The sound of the crack and the arc of the ball off Barry Bonds's bat early Tuesday evening at Dodger Stadium -- loud and sharp, high and majestic -- said the San Francisco Giants' slugger was back. The way he spun out of the batter's box and ducked around the side of the batting cage -- was it a strut or a limp? -- indicated his knee, while old and brittle, was still capable of propelling that torso and those arms through the ball with ungodly force.

It was only batting practice, yes. But Bonds's return to the Giants' active roster -- and to the mass consciousness of a sport that still has not figured out how it feels about its most compelling figure -- is now a matter of days.

"We'll see how he is" Wednesday morning, Manager Felipe Alou said, after Bonds performed offensive, defensive and base-running drills on the field some four hours before the team's game against the Los Angeles Dodgers. "If he stays solid, no setbacks, [the front office] might let me have him."

General Manager Brian Sabean, whose team entered the night trailing the San Diego Padres by five games in the National League West division, said he wants to see Bonds take part in a simulated game Wednesday before making a decision. Minor league seasons are over, taking away the option of a brief rehabilitation assignment.

Team officials have not indicated when Bonds might be activated, but if it does not occur Wednesday night, there is a strong possibility it will on Thursday night in San Francisco, when the Giants return home to face the Chicago Cubs. Bonds declined to speak to reporters, except for a one-on-one interview with a reporter who serves as his mouthpiece on

"We've waited a long time," said Alou. "To wait another day or two or three . . . " He gestured with his hands, as if to say: The wait will be worth it.

So, in that Great Beer Hall in the Sky, Babe Ruth's happy hour, which has gone on for nearly 11 months now, is over. Down in Atlanta, Hank Aaron may be feeling a little nervous, too.

When Bonds steps into the batter's box for the first time this season in a real game, he will resume his chase of two of the most hallowed numbers in the game -- Ruth's 714 and Aaron's 755. Bonds's career home run total has been sitting at 703 since last Sept. 26, when he hit his final homer of the 2004 season, a week before season's end.

The chances of Bonds's reaching Ruth's record before the season ends on Oct. 2 appear to be remote, especially given the fact he is likely to be used as a pinch hitter, at least initially, upon his return. From 2000 to 2004, a five-year period in which Bonds averaged nearly 52 homers and won four National League MVP awards, he hit 11 or more homers in a month eight times.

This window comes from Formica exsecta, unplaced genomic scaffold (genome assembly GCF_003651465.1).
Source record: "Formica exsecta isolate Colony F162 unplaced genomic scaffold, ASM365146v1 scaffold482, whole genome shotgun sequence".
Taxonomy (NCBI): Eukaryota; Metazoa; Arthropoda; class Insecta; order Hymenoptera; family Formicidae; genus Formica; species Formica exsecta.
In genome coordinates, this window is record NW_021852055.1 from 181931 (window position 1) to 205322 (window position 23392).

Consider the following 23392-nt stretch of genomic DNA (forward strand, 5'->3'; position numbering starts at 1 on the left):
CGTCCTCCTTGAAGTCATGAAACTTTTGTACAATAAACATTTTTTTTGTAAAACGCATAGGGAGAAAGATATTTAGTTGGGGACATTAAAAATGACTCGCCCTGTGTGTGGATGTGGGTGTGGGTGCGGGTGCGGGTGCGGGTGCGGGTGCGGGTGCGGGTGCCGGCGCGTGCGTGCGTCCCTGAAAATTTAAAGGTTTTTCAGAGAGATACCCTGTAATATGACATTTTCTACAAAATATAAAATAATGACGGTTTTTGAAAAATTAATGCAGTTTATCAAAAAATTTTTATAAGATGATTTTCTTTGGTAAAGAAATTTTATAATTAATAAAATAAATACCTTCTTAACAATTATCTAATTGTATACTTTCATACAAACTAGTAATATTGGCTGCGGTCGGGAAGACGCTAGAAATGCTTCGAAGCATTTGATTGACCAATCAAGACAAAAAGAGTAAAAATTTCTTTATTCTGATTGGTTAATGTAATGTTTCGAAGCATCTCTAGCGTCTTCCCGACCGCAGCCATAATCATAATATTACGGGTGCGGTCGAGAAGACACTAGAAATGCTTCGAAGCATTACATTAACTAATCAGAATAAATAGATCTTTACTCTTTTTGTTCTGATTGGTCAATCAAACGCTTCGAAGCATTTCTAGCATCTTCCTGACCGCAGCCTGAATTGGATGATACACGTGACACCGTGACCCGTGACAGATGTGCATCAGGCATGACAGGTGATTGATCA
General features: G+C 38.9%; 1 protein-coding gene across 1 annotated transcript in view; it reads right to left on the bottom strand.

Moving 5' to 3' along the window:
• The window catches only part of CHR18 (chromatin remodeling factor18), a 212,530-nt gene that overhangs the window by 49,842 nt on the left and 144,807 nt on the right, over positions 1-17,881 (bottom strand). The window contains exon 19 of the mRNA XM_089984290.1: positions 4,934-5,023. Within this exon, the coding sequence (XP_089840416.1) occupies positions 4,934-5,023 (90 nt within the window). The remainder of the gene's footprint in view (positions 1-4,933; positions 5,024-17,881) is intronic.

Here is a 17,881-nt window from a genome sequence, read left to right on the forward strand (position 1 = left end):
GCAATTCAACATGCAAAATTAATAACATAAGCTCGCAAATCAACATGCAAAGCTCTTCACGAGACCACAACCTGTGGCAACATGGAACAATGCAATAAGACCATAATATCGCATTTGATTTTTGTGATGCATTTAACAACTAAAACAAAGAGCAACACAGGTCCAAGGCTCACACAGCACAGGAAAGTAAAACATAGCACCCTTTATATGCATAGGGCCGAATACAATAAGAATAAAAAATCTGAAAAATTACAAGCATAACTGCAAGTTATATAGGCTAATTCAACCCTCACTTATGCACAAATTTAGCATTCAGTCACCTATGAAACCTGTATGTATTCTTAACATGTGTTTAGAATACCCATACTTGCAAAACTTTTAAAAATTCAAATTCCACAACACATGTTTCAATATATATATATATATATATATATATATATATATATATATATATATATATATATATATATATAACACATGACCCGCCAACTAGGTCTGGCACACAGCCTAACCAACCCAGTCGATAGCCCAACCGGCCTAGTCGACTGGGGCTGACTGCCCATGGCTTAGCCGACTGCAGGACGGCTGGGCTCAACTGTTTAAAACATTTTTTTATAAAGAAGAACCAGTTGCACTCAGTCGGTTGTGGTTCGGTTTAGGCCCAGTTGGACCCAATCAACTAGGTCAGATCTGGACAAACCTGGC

However, Bonds is already under contract with the Giants for 2006 and has expressed his plans to return to the field -- and the home run chase -- if he is healthy.

The imminent return of Bonds brings one more reminder of this season's ugly subtext, the ongoing steroids scandal that at times has seemed to engulf the game. Bonds has been a major figure in the story since leaked grand jury testimony appeared in the San Francisco Chronicle last December, detailing Bonds's admission that he had unknowingly used substances resembling steroids.

Although Bonds was excused from March's congressional hearings into steroids abuse in professional sports, baseball officials watched his lengthy rehabilitation from afar, knowing that the next wave of steroids stories was only as far away as Bonds's return to the field.

In the Giants' clubhouse, there is yet another reason why Bonds's return causes a mixture of dread and anticipation: It also marks the return of what the players derisively call "the circus."

After ESPN reported Monday night, following a vigorous pregame workout, that Bonds could be activated in time to play Tuesday night at Dodger Stadium, media began trickling in from around the country to document his return.

On Tuesday afternoon, with Alou watching, Bonds underwent an even more vigorous workout, taking fly balls and grounders in the outfield for 15 minutes, followed by 20 minutes of batting practice, then three full-bore sprints from first base to third base. Bonds looked old and somewhat stiff -- like the 41-year-old man that he is.

Later, he took regular batting practice with his teammates.

In between, he moved almost silently between the dugout and the clubhouse, rarely interacting with teammates, surrounded at his locker by his entourage of personal trainers and publicists.

At one point, everyone in the clubhouse, including Bonds, paused to look up at a television, where an ESPN reporter was giving a live update on Bonds's status. Bonds watched with a sly grin on his face, as if he pitied the fool who attempted to get inside his head.

There are no logistical reasons why the Giants could not simply activate Bonds and have him on their bench in uniform during games, if for no other reason that to scare the opposing manager. With rosters having expanded since Sept. 1, he would not be taking the roster spot of a usable player.

Even if Bonds could no little more than take a monstrous swing and hobble out of the batter's box once per night, would he not be of some benefit to a team trying desperately to cling to playoff contention?

"Once the guy is active," Alou said, "there is going to be a lot of temptation." In other words, Bonds would not be able to help himself, and neither would Alou.

But Alou had seen Bonds take batting practice, taking note of every towering drive. Each one of those could be another run for the Giants, another notch up the all-time lists for Bonds. There's no reason to waste them now.

Barry Bonds took batting practice and participated in offensive and defensive drills before San Francisco's game at Los Angeles.